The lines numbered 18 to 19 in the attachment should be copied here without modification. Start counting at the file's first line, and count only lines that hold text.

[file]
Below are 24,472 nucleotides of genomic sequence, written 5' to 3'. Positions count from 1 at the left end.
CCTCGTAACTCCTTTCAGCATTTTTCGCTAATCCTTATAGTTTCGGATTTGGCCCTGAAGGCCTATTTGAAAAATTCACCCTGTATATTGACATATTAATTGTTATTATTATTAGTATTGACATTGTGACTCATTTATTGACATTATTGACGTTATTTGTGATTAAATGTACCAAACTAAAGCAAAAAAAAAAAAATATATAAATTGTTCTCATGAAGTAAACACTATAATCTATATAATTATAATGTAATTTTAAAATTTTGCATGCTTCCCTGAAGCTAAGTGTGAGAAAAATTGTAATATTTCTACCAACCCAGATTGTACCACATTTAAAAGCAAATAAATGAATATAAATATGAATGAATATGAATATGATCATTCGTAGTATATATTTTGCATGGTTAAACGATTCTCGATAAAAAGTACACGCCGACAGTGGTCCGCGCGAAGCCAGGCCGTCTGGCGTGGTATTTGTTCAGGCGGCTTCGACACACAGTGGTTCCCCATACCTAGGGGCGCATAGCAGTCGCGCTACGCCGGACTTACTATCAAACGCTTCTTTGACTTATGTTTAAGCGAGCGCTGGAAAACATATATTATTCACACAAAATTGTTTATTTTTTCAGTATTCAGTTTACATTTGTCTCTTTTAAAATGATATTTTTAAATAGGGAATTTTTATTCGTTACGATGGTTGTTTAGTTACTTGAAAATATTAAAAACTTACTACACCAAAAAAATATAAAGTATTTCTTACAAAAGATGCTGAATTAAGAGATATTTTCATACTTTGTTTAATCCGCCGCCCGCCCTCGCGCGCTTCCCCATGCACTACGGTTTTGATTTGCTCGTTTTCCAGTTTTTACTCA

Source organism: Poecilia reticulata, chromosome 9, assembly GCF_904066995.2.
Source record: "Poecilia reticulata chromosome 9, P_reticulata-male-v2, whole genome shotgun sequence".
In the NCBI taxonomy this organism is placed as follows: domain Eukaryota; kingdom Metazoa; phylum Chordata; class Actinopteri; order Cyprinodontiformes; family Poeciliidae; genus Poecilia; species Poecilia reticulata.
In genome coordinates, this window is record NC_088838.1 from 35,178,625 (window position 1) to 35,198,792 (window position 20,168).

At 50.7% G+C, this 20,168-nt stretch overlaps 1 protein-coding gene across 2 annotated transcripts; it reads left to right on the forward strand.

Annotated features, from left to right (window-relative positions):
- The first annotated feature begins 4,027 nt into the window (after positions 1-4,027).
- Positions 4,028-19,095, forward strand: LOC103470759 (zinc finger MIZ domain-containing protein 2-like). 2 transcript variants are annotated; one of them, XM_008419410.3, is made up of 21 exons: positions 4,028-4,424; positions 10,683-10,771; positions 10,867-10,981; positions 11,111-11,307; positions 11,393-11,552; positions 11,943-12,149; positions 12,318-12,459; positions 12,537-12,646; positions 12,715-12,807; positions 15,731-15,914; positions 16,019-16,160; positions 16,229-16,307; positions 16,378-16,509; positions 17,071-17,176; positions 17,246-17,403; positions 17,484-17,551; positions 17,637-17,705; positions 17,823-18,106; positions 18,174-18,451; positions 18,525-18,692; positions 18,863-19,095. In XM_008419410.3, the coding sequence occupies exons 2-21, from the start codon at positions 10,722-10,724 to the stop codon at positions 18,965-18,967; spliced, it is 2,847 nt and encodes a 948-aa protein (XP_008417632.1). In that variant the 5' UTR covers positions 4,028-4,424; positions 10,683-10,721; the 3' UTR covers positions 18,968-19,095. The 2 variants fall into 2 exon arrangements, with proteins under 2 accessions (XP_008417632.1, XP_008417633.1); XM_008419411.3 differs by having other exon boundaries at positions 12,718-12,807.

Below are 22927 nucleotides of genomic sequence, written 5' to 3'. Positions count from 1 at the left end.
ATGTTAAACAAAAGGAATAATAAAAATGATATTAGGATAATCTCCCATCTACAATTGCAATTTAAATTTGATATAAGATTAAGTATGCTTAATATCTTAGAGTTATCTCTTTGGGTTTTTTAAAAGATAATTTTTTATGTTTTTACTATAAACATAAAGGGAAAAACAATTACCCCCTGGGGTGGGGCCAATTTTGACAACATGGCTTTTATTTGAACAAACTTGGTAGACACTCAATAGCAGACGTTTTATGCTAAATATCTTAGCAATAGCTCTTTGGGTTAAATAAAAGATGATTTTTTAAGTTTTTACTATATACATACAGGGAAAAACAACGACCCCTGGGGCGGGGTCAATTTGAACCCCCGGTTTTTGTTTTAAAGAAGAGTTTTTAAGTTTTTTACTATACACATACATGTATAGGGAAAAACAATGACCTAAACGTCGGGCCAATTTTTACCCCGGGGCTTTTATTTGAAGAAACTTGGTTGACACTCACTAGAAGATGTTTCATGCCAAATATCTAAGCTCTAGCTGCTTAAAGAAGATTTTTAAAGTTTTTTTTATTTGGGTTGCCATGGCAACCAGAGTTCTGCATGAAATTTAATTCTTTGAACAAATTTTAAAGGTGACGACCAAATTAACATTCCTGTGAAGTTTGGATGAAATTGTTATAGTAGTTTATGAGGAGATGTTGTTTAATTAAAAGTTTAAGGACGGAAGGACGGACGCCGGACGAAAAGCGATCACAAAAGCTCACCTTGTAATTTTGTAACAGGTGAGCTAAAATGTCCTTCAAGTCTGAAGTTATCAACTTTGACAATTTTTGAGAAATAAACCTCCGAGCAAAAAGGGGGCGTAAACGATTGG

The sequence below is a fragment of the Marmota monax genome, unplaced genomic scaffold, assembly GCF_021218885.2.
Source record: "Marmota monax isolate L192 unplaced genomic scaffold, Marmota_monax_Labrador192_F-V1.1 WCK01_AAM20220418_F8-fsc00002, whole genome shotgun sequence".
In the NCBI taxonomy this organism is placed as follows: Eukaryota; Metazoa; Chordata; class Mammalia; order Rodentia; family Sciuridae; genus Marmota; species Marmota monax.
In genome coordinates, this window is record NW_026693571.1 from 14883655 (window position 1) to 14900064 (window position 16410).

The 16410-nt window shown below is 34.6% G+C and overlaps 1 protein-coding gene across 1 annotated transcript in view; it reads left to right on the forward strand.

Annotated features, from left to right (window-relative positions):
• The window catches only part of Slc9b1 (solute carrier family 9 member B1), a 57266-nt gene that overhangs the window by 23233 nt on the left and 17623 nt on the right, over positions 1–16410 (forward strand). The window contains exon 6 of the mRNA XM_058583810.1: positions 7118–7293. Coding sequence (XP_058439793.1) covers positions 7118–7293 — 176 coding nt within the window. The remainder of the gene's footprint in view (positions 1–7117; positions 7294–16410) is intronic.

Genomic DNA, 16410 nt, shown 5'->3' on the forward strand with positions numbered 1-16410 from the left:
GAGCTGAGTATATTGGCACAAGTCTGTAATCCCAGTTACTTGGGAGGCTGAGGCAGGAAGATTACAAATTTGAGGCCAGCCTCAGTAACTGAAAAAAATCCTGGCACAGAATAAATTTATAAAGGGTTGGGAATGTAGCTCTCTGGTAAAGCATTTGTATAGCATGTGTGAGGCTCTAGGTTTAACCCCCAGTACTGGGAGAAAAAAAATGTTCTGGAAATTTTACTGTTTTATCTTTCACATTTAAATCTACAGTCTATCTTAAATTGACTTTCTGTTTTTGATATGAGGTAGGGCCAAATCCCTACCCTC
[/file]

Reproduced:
Annotated features, from left to right (window-relative positions):
• The window catches only part of Slc9b1 (solute carrier family 9 member B1), a 57266-nt gene that overhangs the window by 23233 nt on the left and 17623 nt on the right, over positions 1–16410 (forward strand). The window contains exon 6 of the mRNA XM_058583810.1: positions 7118–7293. Coding sequence (XP_058439793.1) covers positions 7118–7293 — 176 coding nt within the window. The remainder of the gene's footprint in view (positions 1–7117; positions 7294–16410) is intronic.